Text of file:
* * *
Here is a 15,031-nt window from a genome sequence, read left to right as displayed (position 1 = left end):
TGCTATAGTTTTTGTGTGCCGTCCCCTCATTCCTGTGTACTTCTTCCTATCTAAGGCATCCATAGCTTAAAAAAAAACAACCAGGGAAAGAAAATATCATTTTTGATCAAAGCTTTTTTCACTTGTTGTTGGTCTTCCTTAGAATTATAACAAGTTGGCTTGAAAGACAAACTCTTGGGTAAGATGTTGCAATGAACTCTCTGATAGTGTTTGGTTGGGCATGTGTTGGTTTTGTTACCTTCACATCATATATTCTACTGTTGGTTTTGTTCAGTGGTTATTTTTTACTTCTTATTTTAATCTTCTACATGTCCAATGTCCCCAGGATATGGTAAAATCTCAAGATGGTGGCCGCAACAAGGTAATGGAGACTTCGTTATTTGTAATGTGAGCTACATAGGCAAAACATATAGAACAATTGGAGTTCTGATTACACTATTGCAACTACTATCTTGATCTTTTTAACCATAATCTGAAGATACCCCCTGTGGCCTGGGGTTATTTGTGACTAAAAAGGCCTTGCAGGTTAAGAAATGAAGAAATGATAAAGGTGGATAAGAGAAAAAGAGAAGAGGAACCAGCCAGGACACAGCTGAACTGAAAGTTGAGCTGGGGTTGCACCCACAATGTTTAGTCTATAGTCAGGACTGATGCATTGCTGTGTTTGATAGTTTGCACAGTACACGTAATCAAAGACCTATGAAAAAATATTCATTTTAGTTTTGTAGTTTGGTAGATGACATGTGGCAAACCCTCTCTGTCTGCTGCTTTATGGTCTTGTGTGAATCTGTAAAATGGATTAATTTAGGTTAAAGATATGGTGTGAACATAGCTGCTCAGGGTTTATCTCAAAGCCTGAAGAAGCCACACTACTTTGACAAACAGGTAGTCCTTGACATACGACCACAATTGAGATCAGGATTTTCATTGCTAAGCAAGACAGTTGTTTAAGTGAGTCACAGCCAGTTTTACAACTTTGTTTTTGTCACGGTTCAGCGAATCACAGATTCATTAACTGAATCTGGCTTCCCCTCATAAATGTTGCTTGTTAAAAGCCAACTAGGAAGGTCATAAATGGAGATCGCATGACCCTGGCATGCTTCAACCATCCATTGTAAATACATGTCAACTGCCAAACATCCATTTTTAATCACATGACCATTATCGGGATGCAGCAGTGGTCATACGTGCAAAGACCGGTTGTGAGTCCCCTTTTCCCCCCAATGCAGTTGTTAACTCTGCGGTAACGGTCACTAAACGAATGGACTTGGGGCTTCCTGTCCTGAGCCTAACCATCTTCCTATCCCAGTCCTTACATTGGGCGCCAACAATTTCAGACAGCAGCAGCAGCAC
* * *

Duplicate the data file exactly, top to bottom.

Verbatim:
Here is a 15,031-nt window from a genome sequence, read left to right as displayed (position 1 = left end):
TGCTATAGTTTTTGTGTGCCGTCCCCTCATTCCTGTGTACTTCTTCCTATCTAAGGCATCCATAGCTTAAAAAAAAACAACCAGGGAAAGAAAATATCATTTTTGATCAAAGCTTTTTTCACTTGTTGTTGGTCTTCCTTAGAATTATAACAAGTTGGCTTGAAAGACAAACTCTTGGGTAAGATGTTGCAATGAACTCTCTGATAGTGTTTGGTTGGGCATGTGTTGGTTTTGTTACCTTCACATCATATATTCTACTGTTGGTTTTGTTCAGTGGTTATTTTTTACTTCTTATTTTAATCTTCTACATGTCCAATGTCCCCAGGATATGGTAAAATCTCAAGATGGTGGCCGCAACAAGGTAATGGAGACTTCGTTATTTGTAATGTGAGCTACATAGGCAAAACATATAGAACAATTGGAGTTCTGATTACACTATTGCAACTACTATCTTGATCTTTTTAACCATAATCTGAAGATACCCCCTGTGGCCTGGGGTTATTTGTGACTAAAAAGGCCTTGCAGGTTAAGAAATGAAGAAATGATAAAGGTGGATAAGAGAAAAAGAGAAGAGGAACCAGCCAGGACACAGCTGAACTGAAAGTTGAGCTGGGGTTGCACCCACAATGTTTAGTCTATAGTCAGGACTGATGCATTGCTGTGTTTGATAGTTTGCACAGTACACGTAATCAAAGACCTATGAAAAAATATTCATTTTAGTTTTGTAGTTTGGTAGATGACATGTGGCAAACCCTCTCTGTCTGCTGCTTTATGGTCTTGTGTGAATCTGTAAAATGGATTAATTTAGGTTAAAGATATGGTGTGAACATAGCTGCTCAGGGTTTATCTCAAAGCCTGAAGAAGCCACACTACTTTGACAAACAGGTAGTCCTTGACATACGACCACAATTGAGATCAGGATTTTCATTGCTAAGCAAGACAGTTGTTTAAGTGAGTCACAGCCAGTTTTACAACTTTGTTTTTGTCACGGTTCAGCGAATCACAGATTCATTAACTGAATCTGGCTTCCCCTCATAAATGTTGCTTGTTAAAAGCCAACTAGGAAGGTCATAAATGGAGATCGCATGACCCTGGCATGCTTCAACCATCCATTGTAAATACATGTCAACTGCCAAACATCCATTTTTAATCACATGACCATTATCGGGATGCAGCAGTGGTCATACGTGCAAAGACCGGTTGTGAGTCCCCTTTTCCCCCCAATGCAGTTGTTAACTCTGCGGTAACGGTCACTAAACGAATGGACTTGGGGCTTCCTGTCCTGAGCCTAACCATCTTCCTATCCCAGTCCTTACATTGGGCGCCAACAATTTCAGACAGCAGCAGCAGCAC